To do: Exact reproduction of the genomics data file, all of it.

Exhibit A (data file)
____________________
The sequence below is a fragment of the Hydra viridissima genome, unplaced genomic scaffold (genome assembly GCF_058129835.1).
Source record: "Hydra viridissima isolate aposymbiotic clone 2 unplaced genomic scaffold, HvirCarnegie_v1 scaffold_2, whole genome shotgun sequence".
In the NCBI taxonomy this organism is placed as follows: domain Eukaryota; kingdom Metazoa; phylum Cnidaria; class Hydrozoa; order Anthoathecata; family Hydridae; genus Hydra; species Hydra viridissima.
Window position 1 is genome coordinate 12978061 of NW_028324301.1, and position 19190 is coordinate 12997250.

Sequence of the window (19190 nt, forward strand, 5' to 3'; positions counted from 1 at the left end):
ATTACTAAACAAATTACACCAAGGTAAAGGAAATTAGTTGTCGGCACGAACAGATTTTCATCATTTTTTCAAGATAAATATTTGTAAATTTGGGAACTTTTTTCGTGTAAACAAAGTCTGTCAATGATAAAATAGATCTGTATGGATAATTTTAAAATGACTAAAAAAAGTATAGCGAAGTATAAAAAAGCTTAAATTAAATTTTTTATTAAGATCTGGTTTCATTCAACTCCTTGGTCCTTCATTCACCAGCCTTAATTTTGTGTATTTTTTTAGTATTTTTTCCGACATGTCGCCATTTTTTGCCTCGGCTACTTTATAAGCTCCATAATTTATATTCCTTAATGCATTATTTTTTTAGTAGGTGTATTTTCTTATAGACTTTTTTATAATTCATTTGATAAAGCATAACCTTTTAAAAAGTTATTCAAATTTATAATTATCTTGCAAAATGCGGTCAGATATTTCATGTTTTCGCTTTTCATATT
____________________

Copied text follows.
The sequence below is a fragment of the Hydra viridissima genome, unplaced genomic scaffold (genome assembly GCF_058129835.1).
Source record: "Hydra viridissima isolate aposymbiotic clone 2 unplaced genomic scaffold, HvirCarnegie_v1 scaffold_2, whole genome shotgun sequence".
In the NCBI taxonomy this organism is placed as follows: domain Eukaryota; kingdom Metazoa; phylum Cnidaria; class Hydrozoa; order Anthoathecata; family Hydridae; genus Hydra; species Hydra viridissima.
Window position 1 is genome coordinate 12978061 of NW_028324301.1, and position 19190 is coordinate 12997250.

Sequence of the window (19190 nt, forward strand, 5' to 3'; positions counted from 1 at the left end):
ATTACTAAACAAATTACACCAAGGTAAAGGAAATTAGTTGTCGGCACGAACAGATTTTCATCATTTTTTCAAGATAAATATTTGTAAATTTGGGAACTTTTTTCGTGTAAACAAAGTCTGTCAATGATAAAATAGATCTGTATGGATAATTTTAAAATGACTAAAAAAAGTATAGCGAAGTATAAAAAAGCTTAAATTAAATTTTTTATTAAGATCTGGTTTCATTCAACTCCTTGGTCCTTCATTCACCAGCCTTAATTTTGTGTATTTTTTTAGTATTTTTTCCGACATGTCGCCATTTTTTGCCTCGGCTACTTTATAAGCTCCATAATTTATATTCCTTAATGCATTATTTTTTTAGTAGGTGTATTTTCTTATAGACTTTTTTATAATTCATTTGATAAAGCATAACCTTTTAAAAAGTTATTCAAATTTATAATTATCTTGCAAAATGCGGTCAGATATTTCATGTTTTCGCTTTTCATATT